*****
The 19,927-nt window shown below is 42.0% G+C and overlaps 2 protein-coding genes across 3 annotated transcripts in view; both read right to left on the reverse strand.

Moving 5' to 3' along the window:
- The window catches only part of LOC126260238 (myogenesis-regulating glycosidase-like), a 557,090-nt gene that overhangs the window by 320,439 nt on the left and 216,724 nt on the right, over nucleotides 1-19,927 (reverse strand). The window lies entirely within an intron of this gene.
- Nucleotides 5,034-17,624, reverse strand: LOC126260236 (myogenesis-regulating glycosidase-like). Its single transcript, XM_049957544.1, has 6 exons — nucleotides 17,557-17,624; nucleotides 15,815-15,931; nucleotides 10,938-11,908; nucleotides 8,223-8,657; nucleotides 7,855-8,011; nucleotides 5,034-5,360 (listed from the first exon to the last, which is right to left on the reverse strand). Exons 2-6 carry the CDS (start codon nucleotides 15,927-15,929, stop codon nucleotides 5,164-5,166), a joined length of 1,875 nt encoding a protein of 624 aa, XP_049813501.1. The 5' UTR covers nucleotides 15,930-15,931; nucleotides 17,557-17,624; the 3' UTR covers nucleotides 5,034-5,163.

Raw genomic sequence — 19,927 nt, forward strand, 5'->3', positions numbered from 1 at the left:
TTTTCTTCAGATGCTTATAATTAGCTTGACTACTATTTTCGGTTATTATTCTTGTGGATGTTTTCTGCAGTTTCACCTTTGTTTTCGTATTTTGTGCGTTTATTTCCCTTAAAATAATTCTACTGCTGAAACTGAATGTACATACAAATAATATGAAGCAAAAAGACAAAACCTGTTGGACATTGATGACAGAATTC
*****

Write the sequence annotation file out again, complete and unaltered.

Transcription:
The 19,927-nt window shown below is 42.0% G+C and overlaps 2 protein-coding genes across 3 annotated transcripts in view; both read right to left on the reverse strand.

Moving 5' to 3' along the window:
- The window catches only part of LOC126260238 (myogenesis-regulating glycosidase-like), a 557,090-nt gene that overhangs the window by 320,439 nt on the left and 216,724 nt on the right, over nucleotides 1-19,927 (reverse strand). The window lies entirely within an intron of this gene.
- Nucleotides 5,034-17,624, reverse strand: LOC126260236 (myogenesis-regulating glycosidase-like). Its single transcript, XM_049957544.1, has 6 exons — nucleotides 17,557-17,624; nucleotides 15,815-15,931; nucleotides 10,938-11,908; nucleotides 8,223-8,657; nucleotides 7,855-8,011; nucleotides 5,034-5,360 (listed from the first exon to the last, which is right to left on the reverse strand). Exons 2-6 carry the CDS (start codon nucleotides 15,927-15,929, stop codon nucleotides 5,164-5,166), a joined length of 1,875 nt encoding a protein of 624 aa, XP_049813501.1. The 5' UTR covers nucleotides 15,930-15,931; nucleotides 17,557-17,624; the 3' UTR covers nucleotides 5,034-5,163.

Raw genomic sequence — 19,927 nt, forward strand, 5'->3', positions numbered from 1 at the left:
TTTTCTTCAGATGCTTATAATTAGCTTGACTACTATTTTCGGTTATTATTCTTGTGGATGTTTTCTGCAGTTTCACCTTTGTTTTCGTATTTTGTGCGTTTATTTCCCTTAAAATAATTCTACTGCTGAAACTGAATGTACATACAAATAATATGAAGCAAAAAGACAAAACCTGTTGGACATTGATGACAGAATTC